Eating disorders are often misunderstood but they can have terrible consequences for those who suffer from them. They can affect your relationship with food, your self-esteem and how you imagine other people see you. Fortunately, there is help available and with professional treatment at Linwood House, you can overcome your eating disorder and build healthier relationships with food, eating and your own body.
What are eating disorders?
Eating disorders are behavioural addictions characterised by abnormal eating behaviours that negatively impact your physical and/or mental health. It is thought that over 700,000 people in the UK have an eating disorder but it is difficult to estimate how accurate these statistics are. Ninety per cent of people with eating disorders are female and they usually emerge when you are an adolescent or young adults.
Despite these statistics, it is important to remember that anyone can develop an eating disorder. Eight-five percent of people with eating disorders are not underweight so it can be hard to spot signs of an eating disorder in people who do not fit the stereotype. For example, older people, men and boys, and ethnic and cultural minority groups may be overlooked.
Common eating disorders include:
- Binge eating disorder – The most common eating disorder, BED is characterised by a loss of control leading you to eat large amounts of food frequently, quickly and often until you are uncomfortable. It also causes feeling of guilt or ashamed or shame afterwards.
- Bulimia nervosa – Another common eating disorder, excessive binge eating followed by purging either through vomiting or taking laxatives. Bulimia can also involve an obsession with your physical appearance or limiting the amount of food you eat.
- Anorexia nervosa – Characterised by an obsession with low weight, an intense fear of gaining weight, strictly restricting food and over-exercising to manage weight. You may believe that you are overweight when you are actually underweight and create rules that determine what, when and where you can eat. Some sufferers are obsessed with checking their bodies regularly while others will avoid scales and mirrors.
- Atypical eating disorders – These are eating disorders that closely resemble eating disorders such as anorexia and bulimia but do not meet the diagnostic criteria for either. For example, if your weight is above the diagnostic threshold for anorexia but you partake in many of the behaviours of someone suffering from it.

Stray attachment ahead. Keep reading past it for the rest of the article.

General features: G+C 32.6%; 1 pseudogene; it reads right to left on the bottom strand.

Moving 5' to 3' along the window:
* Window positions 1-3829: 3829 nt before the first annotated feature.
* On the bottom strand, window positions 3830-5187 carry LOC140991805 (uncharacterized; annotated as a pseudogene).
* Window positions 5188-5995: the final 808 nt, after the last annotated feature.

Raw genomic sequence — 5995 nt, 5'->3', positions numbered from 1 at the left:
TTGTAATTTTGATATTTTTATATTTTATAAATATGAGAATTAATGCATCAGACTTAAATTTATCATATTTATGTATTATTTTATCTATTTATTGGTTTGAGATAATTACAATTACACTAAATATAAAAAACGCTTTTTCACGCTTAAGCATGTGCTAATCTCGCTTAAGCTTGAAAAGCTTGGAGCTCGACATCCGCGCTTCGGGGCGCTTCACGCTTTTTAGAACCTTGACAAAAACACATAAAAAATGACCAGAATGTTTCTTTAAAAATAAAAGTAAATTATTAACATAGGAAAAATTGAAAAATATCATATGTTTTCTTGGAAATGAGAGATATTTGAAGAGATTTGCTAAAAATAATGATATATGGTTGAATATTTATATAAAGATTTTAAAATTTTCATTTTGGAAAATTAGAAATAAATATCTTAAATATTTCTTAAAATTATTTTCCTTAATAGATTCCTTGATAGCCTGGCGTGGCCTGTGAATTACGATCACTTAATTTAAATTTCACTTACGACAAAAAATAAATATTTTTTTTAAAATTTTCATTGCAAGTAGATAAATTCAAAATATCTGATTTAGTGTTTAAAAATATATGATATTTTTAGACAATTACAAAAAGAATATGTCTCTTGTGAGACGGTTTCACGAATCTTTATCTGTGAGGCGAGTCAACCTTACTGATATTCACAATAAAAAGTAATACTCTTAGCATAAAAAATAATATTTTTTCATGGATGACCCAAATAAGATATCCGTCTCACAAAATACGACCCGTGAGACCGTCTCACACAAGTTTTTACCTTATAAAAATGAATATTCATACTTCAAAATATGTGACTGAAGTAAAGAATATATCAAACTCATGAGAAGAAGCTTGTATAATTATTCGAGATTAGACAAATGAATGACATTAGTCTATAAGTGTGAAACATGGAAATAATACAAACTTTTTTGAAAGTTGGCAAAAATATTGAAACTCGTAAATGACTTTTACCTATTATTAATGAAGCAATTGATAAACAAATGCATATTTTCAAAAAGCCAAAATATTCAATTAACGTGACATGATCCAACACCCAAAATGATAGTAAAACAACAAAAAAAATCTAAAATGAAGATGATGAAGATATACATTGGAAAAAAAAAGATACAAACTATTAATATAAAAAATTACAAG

Causes of eating disorders
The causes of eating disorders are complicated and not entirely clear but there are thought to be biological, psychological and social risk factors:
Biological risk factors
- Family history of an eating disorder as well as other mental health conditions – genetics is involved in this risk, as well as being exposed to unhealthy eating habits
- Type one diabetes
- Age – eating disorders are most common in your teens and early twenties
Psychological risk factors
- Anxiety and depression
- Obsessive-compulsive disorder
- Low self-esteem
- Perfectionism, particularly when directed at yourself
**Generally, eating disorders tend to be a way of coping with difficult feelings, so they are not all about food but often about your emotional state.
Social risk factors
- History of dieting – weight loss is often praised, which can make you diet more
- Beauty standards tend to put a higher worth on slim and toned figures
- Bullying can affect your mental health and feelings of control, so you may control your eating to cope
- Loneliness and isolation
- Trauma, including physical and sexual abuse
Signs of an eating disorder
Understanding signs of eating disorders can help you recognise if you or a loved one has a problem and needs help. Common symptoms to look out for:
- Abnormally low or high body weight
- Eating in secret
- Irregular diet
- Going to the bathroom frequently after eating
- Obsession with weight gain or loss
- Obsession with physical appearance
- Stress or discomfort around eating